Thursday, May 05, 2011

St Angelus, O.Carm.

[You can click on the picture for a much larger version with far greater detail.]

From The Inn two years ago:

St Angelus was one of the earliest recognized saints of the Carmelite Order. As this paragraph on his life indicates, the details of his medieval biographies seem to have been greatly exaggerated. All of the versions indicate that he was of Jewish extraction and converted many Jews to Catholicism during his religious life. He was murdered by a nobleman he was attempting to reform. The illustration above shows him kneeling before Our Lady, the sword of his murderer still in his chest.

The old collect for his feast:

O Lord, let Thy people glorify Thee by honouring the Blessed Angelus, Thy Priest and Martyr, and through his intercession, may they deserve to be led by Thee. Through Christ Our Lord. Amen.

Plebs tua te, Domine, beati Angeli sacerdotis et Martyris tui glorificatione sanctificet : et eodem intercedente te mereatur habere rectorem. Per Dominum nostrum. Amen.

The old second nocturn for his feast relates the story of his meeting with St Dominic and St Francis:

Upon his arrival in Rome he was recognized by the holy men Francis and Dominic, who held him in honor, and admitted him to their friendship. He foretold to Saint Francis that he would receive the stigmata, and received from him in return the announcement of his own future martyrdom.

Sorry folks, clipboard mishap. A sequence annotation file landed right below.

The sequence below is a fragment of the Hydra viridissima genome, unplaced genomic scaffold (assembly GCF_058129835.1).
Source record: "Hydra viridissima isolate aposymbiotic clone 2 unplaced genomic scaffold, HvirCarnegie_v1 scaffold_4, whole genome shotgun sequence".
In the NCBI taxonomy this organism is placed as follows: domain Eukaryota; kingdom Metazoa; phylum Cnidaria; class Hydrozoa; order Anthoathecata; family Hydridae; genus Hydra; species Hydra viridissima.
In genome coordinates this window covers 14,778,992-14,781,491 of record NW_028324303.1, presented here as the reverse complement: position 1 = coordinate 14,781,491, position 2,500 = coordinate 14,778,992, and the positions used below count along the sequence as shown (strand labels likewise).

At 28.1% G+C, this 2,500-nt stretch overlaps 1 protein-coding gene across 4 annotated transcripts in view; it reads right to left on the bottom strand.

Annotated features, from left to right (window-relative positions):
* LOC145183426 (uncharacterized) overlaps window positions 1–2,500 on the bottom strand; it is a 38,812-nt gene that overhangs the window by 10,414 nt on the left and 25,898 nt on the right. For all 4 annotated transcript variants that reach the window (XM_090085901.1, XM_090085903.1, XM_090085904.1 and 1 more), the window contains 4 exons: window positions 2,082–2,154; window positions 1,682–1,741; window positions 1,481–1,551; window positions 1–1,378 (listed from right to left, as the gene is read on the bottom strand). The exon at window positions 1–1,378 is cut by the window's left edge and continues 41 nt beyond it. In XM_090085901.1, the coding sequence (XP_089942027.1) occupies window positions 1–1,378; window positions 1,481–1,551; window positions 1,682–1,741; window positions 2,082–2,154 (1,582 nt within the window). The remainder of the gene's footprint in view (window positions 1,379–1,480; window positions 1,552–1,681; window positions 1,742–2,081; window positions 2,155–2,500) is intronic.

Alas, the three saints don't seem to have left a notarized account of their meeting so our brethren in the History Dept discount its existence.

The story of St Angelus's martyrdom still seems to be permissible, though:

Angelus went at length to Licata, where he strove to turn a notorious sinner from public incest. For this, and because he had obliged the sister of this man to do public penance, the Saint was stabbed by him five times with a dagger, in the midst of an assembly of people. Thereupon, falling on his knees, he prayed for his persecutor and for the people. While he was saying the psalm, "In Thee, O Lord, have I hoped," when he had reached the words "Into Thy hands," Heaven called him to receive his threefold crown, and he gave up his soul under the form of a pure white dove. A brilliant light which shone upon the body, heavenly songs, and an odor of marvellous sweetness did honor to the Martyr's death.


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